ANALYSIS: The Labor Party has no intention of backing down on its planned 4 per cent stamp duty surcharge on foreign buyers of residential properties if it wins the general election on March 11.
The Labor Party has no intention of backing down on its planned 4 per cent stamp duty surcharge on foreign buyers of residential properties if it wins the general election on March 11.
Labor’s proposal has drawn a hostile response from the property industry, with claims that it could threaten the recovery of the state’s residential market.
The tourism sector has also expressed concern the plan could discourage Asian families from choosing Western Australian tertiary institutions for their children. The sector believes the more visits from Asian parents the better, boosting both the tourism and property markets.
But Labor’s planning spokeswoman, Rita Saffioti, told 200 representatives at a Property Council pre-election breakfast that similar surcharges applied in several other states without damaging the residential market.
She also questioned the tourism industry’s concerns, stating that it was impossible to predict what impact the decision would have on that sector.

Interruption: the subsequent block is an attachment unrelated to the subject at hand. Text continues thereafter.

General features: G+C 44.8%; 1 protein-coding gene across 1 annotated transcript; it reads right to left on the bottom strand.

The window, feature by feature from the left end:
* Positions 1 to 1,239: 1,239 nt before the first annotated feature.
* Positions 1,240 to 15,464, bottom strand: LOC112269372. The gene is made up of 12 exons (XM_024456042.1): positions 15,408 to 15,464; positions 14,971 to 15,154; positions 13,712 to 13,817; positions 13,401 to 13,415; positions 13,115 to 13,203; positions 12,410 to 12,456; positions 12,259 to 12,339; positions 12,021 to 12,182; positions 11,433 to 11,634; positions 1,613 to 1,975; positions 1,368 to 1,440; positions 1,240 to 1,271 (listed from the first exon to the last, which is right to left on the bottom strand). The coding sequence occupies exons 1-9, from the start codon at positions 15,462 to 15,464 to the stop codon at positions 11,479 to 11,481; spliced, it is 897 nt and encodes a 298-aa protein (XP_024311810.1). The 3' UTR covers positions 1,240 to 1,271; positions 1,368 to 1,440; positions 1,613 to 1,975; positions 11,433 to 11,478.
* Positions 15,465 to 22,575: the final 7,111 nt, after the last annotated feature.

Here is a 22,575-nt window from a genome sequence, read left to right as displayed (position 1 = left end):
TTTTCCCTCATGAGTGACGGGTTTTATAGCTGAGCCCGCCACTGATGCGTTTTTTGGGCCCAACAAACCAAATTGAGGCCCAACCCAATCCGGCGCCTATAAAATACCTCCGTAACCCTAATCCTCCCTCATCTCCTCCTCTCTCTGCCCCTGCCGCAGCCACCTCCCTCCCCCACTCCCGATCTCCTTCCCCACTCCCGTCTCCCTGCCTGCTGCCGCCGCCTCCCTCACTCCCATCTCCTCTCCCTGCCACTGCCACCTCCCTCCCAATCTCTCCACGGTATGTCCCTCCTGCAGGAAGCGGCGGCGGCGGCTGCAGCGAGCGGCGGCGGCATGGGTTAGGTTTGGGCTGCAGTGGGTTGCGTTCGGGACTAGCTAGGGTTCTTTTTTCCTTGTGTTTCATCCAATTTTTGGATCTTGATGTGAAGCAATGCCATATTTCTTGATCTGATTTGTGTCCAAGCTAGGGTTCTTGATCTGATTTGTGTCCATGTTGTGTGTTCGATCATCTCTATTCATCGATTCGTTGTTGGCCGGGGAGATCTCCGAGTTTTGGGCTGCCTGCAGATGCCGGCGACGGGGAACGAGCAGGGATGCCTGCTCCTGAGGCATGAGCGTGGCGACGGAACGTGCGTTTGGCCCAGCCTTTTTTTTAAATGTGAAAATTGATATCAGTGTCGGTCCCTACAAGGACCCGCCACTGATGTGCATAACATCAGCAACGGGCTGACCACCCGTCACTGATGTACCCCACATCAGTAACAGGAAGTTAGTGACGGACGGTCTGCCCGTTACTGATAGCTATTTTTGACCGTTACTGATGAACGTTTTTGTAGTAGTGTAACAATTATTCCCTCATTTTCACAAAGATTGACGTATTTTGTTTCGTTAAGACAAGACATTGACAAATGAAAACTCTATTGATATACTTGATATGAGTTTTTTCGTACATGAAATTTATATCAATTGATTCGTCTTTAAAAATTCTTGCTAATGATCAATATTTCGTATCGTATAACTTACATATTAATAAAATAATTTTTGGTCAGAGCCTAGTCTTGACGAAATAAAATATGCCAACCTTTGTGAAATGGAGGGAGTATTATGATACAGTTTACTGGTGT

But Ms Saffioti said research had indicated that, once implemented, it was estimated the measure would raise $24 million annually.
Planning Minister Donna Faragher criticised Labor’s approach, saying the government had no plans to introduce new taxes if it won a third term.
There was also disagreement on a call by peak industry associations for an independent statutory infrastructure body to deliver transparent infrastructure plans for the short, medium and long term.
Ms Saffioti said Labor supported the move, and rejected suggestions it involved contracting out of government decision-making, or that members of the body could use it as a vehicle to push pet projects.
She said the government would make all decisions on infrastructure projects under Labor.
Ms Faragher defended the current infrastructure process, and said the government had recently appointed two new members to its own advisory panel.